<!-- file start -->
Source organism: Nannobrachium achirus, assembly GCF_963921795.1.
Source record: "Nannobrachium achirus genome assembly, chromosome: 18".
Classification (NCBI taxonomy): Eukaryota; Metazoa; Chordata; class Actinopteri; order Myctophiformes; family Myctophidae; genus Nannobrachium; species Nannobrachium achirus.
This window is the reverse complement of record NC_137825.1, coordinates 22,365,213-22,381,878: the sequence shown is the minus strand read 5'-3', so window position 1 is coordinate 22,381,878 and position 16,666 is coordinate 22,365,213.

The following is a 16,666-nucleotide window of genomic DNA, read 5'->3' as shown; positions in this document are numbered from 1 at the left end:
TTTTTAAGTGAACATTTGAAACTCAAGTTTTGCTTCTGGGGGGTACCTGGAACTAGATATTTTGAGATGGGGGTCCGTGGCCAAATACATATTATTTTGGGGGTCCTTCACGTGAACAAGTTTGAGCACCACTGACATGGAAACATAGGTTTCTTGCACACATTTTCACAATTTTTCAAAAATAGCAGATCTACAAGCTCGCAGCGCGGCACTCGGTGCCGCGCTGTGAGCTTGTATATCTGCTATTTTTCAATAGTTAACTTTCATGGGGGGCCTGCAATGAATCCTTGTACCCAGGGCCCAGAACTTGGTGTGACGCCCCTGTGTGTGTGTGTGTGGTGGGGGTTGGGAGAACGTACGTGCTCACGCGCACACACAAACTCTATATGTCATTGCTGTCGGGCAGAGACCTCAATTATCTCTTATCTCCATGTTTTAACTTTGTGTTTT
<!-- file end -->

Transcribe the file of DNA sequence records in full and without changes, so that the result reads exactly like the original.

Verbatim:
Source organism: Nannobrachium achirus, assembly GCF_963921795.1.
Source record: "Nannobrachium achirus genome assembly, chromosome: 18".
Classification (NCBI taxonomy): Eukaryota; Metazoa; Chordata; class Actinopteri; order Myctophiformes; family Myctophidae; genus Nannobrachium; species Nannobrachium achirus.
This window is the reverse complement of record NC_137825.1, coordinates 22,365,213-22,381,878: the sequence shown is the minus strand read 5'-3', so window position 1 is coordinate 22,381,878 and position 16,666 is coordinate 22,365,213.

The following is a 16,666-nucleotide window of genomic DNA, read 5'->3' as shown; positions in this document are numbered from 1 at the left end:
TTTTTAAGTGAACATTTGAAACTCAAGTTTTGCTTCTGGGGGGTACCTGGAACTAGATATTTTGAGATGGGGGTCCGTGGCCAAATACATATTATTTTGGGGGTCCTTCACGTGAACAAGTTTGAGCACCACTGACATGGAAACATAGGTTTCTTGCACACATTTTCACAATTTTTCAAAAATAGCAGATCTACAAGCTCGCAGCGCGGCACTCGGTGCCGCGCTGTGAGCTTGTATATCTGCTATTTTTCAATAGTTAACTTTCATGGGGGGCCTGCAATGAATCCTTGTACCCAGGGCCCAGAACTTGGTGTGACGCCCCTGTGTGTGTGTGTGTGGTGGGGGTTGGGAGAACGTACGTGCTCACGCGCACACACAAACTCTATATGTCATTGCTGTCGGGCAGAGACCTCAATTATCTCTTATCTCCATGTTTTAACTTTGTGTTTT